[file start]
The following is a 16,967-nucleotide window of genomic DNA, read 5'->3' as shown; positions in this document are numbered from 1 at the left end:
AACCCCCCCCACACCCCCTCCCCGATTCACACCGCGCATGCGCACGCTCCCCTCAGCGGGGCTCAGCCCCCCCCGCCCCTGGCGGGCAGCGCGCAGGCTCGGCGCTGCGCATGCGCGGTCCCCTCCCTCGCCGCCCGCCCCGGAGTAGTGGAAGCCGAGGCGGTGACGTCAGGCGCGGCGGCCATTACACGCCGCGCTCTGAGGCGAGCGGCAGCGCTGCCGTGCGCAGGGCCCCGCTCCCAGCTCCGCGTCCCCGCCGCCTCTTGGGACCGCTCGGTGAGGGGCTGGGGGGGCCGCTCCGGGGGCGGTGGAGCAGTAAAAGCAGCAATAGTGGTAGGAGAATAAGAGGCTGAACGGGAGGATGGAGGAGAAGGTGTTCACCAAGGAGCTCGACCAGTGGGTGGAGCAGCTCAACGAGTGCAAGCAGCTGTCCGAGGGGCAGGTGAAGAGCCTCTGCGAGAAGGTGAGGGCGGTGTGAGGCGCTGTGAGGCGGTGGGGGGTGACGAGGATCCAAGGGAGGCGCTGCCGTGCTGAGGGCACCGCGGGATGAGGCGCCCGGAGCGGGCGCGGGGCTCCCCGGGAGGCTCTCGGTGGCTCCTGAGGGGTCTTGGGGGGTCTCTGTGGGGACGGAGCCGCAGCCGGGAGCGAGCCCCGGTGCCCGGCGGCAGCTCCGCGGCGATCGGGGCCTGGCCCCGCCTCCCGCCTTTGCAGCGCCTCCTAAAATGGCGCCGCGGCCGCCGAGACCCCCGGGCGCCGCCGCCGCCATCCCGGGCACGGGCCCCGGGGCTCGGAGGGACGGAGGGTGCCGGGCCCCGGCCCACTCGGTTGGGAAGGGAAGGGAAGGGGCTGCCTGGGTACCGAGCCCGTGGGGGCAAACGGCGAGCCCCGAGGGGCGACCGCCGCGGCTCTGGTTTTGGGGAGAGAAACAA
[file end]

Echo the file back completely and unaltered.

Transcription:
The following is a 16,967-nucleotide window of genomic DNA, read 5'->3' as shown; positions in this document are numbered from 1 at the left end:
AACCCCCCCCACACCCCCTCCCCGATTCACACCGCGCATGCGCACGCTCCCCTCAGCGGGGCTCAGCCCCCCCCGCCCCTGGCGGGCAGCGCGCAGGCTCGGCGCTGCGCATGCGCGGTCCCCTCCCTCGCCGCCCGCCCCGGAGTAGTGGAAGCCGAGGCGGTGACGTCAGGCGCGGCGGCCATTACACGCCGCGCTCTGAGGCGAGCGGCAGCGCTGCCGTGCGCAGGGCCCCGCTCCCAGCTCCGCGTCCCCGCCGCCTCTTGGGACCGCTCGGTGAGGGGCTGGGGGGGCCGCTCCGGGGGCGGTGGAGCAGTAAAAGCAGCAATAGTGGTAGGAGAATAAGAGGCTGAACGGGAGGATGGAGGAGAAGGTGTTCACCAAGGAGCTCGACCAGTGGGTGGAGCAGCTCAACGAGTGCAAGCAGCTGTCCGAGGGGCAGGTGAAGAGCCTCTGCGAGAAGGTGAGGGCGGTGTGAGGCGCTGTGAGGCGGTGGGGGGTGACGAGGATCCAAGGGAGGCGCTGCCGTGCTGAGGGCACCGCGGGATGAGGCGCCCGGAGCGGGCGCGGGGCTCCCCGGGAGGCTCTCGGTGGCTCCTGAGGGGTCTTGGGGGGTCTCTGTGGGGACGGAGCCGCAGCCGGGAGCGAGCCCCGGTGCCCGGCGGCAGCTCCGCGGCGATCGGGGCCTGGCCCCGCCTCCCGCCTTTGCAGCGCCTCCTAAAATGGCGCCGCGGCCGCCGAGACCCCCGGGCGCCGCCGCCGCCATCCCGGGCACGGGCCCCGGGGCTCGGAGGGACGGAGGGTGCCGGGCCCCGGCCCACTCGGTTGGGAAGGGAAGGGAAGGGGCTGCCTGGGTACCGAGCCCGTGGGGGCAAACGGCGAGCCCCGAGGGGCGACCGCCGCGGCTCTGGTTTTGGGGAGAGAAACAA